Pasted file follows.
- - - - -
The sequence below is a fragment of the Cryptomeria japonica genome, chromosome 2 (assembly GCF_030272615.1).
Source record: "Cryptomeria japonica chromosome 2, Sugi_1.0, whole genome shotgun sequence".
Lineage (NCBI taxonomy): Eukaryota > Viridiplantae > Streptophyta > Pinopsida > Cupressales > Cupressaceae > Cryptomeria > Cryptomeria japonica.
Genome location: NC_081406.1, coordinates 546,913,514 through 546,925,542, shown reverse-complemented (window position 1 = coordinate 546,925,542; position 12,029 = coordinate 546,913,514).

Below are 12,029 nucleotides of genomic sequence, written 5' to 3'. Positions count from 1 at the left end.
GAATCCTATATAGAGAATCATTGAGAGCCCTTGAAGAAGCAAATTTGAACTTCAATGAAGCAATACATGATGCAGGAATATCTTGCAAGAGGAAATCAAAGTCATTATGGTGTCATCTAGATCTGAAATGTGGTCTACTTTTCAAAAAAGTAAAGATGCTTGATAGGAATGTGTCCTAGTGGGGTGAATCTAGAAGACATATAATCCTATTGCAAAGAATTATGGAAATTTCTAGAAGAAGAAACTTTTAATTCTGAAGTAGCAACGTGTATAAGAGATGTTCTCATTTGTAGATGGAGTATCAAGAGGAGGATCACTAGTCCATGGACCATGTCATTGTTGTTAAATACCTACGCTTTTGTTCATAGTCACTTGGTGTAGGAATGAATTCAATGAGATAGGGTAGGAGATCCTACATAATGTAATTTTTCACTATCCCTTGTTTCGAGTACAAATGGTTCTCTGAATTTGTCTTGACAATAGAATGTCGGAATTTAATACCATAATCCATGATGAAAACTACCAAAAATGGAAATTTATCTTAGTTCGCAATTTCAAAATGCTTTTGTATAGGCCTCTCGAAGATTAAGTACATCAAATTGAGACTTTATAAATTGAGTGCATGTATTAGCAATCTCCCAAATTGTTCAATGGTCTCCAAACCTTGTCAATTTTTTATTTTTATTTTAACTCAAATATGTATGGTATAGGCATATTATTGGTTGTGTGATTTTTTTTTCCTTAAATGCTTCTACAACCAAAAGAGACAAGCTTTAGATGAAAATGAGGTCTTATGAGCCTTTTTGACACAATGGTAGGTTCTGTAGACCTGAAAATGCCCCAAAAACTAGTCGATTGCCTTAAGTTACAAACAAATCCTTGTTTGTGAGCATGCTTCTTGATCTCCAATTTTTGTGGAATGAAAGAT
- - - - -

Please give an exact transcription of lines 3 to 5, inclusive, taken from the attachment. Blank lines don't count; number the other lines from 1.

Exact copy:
Lineage (NCBI taxonomy): Eukaryota > Viridiplantae > Streptophyta > Pinopsida > Cupressales > Cupressaceae > Cryptomeria > Cryptomeria japonica.
Genome location: NC_081406.1, coordinates 546,913,514 through 546,925,542, shown reverse-complemented (window position 1 = coordinate 546,925,542; position 12,029 = coordinate 546,913,514).

Below are 12,029 nucleotides of genomic sequence, written 5' to 3'. Positions count from 1 at the left end.